Five patients (12%) achieved a PR (two myxoid liposarcoma,
pleomorphic sarcoma and in two out of 3 patients with
one other liposarcoma, one leiomyosarcoma and one with
pleomorphic liposarcoma, whereas other histiotypes responded
sarcomatoid carcinoma) and 37% maintained stable disease
for >6 months. Median PFS was 9.2 months.
hampered by the rarity of all these variants, and the
The topoisomerase II inhibitor etoposide in short-duration
following recommendations must therefore be interpreted with
infusions has not shown convincing activity in studies in STS,
caution. However, in spite of lacking randomized trials for
either as a single drug  or in combination with ifosfamide
most situations, there is now good reason for not always
[81, 82]. However, a randomized study in small cell lung cancer
using ‘the golden standard’ of doxorubicin 6
has shown a dramatic schedule dependency of this drug,
favouring long-duration continuous infusions . Based on
Certainly, issues other than histology also influence our
that observation, the Scandinavian Sarcoma Group has treated
choice of treatment. Age, co-morbidity and expected tolerance
advanced STS with 600 mg/m2 given continuously for
of side effects may all be of importance, with less toxic
72 h followed by ifosfamide 1.5 g/m2 per day for 3 days,
regimens to be preferred for more vulnerable patients. The
supported by granulocyte colony-stimulating factor (G-CSF);
purpose of the treatment is also of importance, and in patients
both drugs were dose escalated if haematological toxicity so
where surgery with curative intent may be possible later, the
permitted . In spite of a relatively low dose of ifosfamide, an
regimen with best possible response should be used.
overall response of 42% (11% CR, 31% PR) was noted in this
Furthermore, for some patients, options other than
group of untreated patients with metastatic or locally advanced
conventional chemotherapy may be available. Such options
disease. A marked dose–response association was observed.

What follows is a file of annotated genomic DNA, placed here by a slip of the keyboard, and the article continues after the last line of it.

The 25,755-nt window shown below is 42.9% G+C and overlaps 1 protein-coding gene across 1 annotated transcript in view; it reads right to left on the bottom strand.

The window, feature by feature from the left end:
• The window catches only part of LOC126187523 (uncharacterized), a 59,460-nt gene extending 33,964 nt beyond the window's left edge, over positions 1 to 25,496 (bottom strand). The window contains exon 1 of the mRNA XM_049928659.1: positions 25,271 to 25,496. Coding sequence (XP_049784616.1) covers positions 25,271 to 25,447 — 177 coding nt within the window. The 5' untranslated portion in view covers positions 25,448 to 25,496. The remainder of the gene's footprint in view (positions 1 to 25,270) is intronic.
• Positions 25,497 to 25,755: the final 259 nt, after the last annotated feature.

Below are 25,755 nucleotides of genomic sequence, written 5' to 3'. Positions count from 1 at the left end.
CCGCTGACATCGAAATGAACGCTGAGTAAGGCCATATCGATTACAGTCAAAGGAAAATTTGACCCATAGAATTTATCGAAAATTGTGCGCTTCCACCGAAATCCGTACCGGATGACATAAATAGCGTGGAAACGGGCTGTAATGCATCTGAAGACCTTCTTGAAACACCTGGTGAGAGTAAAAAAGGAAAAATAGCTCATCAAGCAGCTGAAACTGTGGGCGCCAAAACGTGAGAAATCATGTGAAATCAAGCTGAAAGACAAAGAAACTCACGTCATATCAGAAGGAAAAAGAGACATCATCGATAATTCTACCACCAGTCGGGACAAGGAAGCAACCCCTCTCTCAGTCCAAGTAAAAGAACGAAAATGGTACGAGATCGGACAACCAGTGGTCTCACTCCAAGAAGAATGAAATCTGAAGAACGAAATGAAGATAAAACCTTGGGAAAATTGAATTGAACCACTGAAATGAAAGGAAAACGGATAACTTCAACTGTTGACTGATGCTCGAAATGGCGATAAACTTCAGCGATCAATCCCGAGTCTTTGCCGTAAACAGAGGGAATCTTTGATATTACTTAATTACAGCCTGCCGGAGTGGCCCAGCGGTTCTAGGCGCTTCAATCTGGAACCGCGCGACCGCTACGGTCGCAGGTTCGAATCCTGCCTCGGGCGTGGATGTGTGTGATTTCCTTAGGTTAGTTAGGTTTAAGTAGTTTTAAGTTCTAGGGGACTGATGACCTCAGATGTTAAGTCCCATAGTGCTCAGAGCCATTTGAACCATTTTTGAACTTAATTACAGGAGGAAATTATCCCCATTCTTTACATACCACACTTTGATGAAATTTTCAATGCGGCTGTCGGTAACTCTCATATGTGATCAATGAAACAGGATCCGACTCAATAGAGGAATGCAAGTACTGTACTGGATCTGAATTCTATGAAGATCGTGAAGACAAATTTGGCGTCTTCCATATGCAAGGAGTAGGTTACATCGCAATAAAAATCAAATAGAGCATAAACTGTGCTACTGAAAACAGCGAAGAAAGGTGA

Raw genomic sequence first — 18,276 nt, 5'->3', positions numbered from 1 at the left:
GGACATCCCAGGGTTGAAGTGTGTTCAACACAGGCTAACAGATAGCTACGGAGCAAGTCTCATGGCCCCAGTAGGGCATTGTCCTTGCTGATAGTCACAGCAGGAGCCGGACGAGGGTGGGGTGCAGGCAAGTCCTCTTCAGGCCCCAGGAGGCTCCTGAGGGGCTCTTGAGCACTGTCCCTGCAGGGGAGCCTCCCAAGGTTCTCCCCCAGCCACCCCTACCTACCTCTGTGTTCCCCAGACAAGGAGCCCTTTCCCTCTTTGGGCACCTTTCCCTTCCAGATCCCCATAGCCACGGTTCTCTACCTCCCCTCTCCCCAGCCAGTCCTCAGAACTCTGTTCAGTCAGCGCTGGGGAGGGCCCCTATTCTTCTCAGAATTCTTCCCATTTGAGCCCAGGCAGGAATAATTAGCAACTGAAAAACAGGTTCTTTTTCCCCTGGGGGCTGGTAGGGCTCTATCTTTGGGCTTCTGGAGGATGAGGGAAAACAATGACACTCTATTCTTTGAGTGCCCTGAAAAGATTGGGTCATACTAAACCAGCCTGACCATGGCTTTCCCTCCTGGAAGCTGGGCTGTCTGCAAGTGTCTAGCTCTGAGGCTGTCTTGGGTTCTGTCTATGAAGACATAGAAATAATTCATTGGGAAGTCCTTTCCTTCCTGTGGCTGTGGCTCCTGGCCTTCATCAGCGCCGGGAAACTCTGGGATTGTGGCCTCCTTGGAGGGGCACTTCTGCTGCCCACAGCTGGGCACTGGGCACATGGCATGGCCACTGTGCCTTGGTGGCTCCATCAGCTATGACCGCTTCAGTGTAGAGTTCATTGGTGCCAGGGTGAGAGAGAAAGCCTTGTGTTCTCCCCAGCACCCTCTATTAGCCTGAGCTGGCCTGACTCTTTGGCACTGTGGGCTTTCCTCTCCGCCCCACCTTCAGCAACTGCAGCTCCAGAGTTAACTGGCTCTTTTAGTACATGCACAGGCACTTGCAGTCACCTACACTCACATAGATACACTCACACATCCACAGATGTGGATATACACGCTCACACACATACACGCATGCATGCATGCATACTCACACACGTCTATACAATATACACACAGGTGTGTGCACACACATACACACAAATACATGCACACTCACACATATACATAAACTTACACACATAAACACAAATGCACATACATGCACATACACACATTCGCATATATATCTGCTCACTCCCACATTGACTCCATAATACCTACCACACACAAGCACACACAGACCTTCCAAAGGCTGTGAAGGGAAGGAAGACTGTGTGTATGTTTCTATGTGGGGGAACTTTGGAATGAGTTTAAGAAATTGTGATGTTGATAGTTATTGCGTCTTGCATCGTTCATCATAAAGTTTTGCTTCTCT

may be chemotherapy with hyperthermia, showing impressive
The combination of etoposide with carboplatin induced
results in a randomized study , isolated limb perfusion
remissions in one study of MPNST refractory against first-line
[94, 95] or targeted drug therapy. In the following
treatment . Pre-clinical data indicate elevated levels of
recommendations, none of these factors has been taken
topoisomerase IIa in MPNST, and it is possible that etoposide
is especially useful in this histiotype.
The following recommendations only include specific
This concept is further investigated in an ongoing trial of the
options and advice for some of the more common histiotypes,
US group SARC (Sarcoma Alliance for Research through
and do not exclude the use of the other options mentioned
Collaboration). Early results speak in favour of a possible effect
of the combination of ifosfamide and etoposide in MPNST.
Etoposide has also been given in tablet form, but as a single
drug at doses of 50 mg/m2 daily it has shown no or low efficacy
non-uterine. No drug has been shown to be superior to
[86, 87]. In per oral combinations, e.g. with trofosfamide, it
doxorubicin in this common entity, but ifosfamide should
may be more active, as discussed below.
probably be avoided as discussed above . As second line,there are two good alternatives: (i) gemcitabine + docetaxel
[62–65]; and (ii) trabectedin .
Trofosfamide is an oxazaphosphorine with ifosfamide as the
uterine. Gemcitabine + docetaxel seems to be the most effective
main metabolite, and with generally low toxicity. It is given as
option in this entity [86, 87] and may be regarded as first-line
tablets, continuously or over longer periods, so-called
treatment. As further line treatments doxorubicin
metronomic use, which is shown to sharply reduce endothelial
and trabectedin may be used, and temozolomide may also be
progenitor cells that may participate in tumour angiogenesis
. Some phase II studies have shown activity in heavilypre-treated patients with advanced STS, predominantly disease
stabilization but also some formal responses [89–91]. Another
Doxorubicin is regarded as first-line treatment. Whether to add
trial used the drug as maintenance after partial remission or
ifosfamide or not is an open question in the light of the
disease stabilization and seemed to demonstrate a prolonged
recent EORTC survey indicating a somewhat lower response
PFS and OS compared with patients without maintenance .
rate for the combination . Since the main reason to add
An ongoing German randomized phase II trial is comparing
ifosfamide in the treatment of STS in general is the
oral trofosfamide with intravenous doxorubicin in metastatic
possibility of achieving a better response, liposarcoma may be
an entity favourably treated with doxorubicin only, as
Furthermore, the German Cooperative STS study (CWS)
described for leiomyosarcoma. Trabectedin seems to be
recommended trofosfamide as maintenance therapy in
a reasonable second-line choice ; in myxoid liposarcomas
combination with oral etoposide and idarubicin after aggressive
it may even be more effective than doxorubicin for many
chemotherapy in children with STS. The combination of
etoposide and trofosfamide has been used in Scandinavia aspalliation for patients failing single-agent trofosfamide. Results
are often encouraging, but have not yet been published.
Doxorubicin + ifosfamide is strongly recommended for thisentity, which seems to be the histiotype which benefits most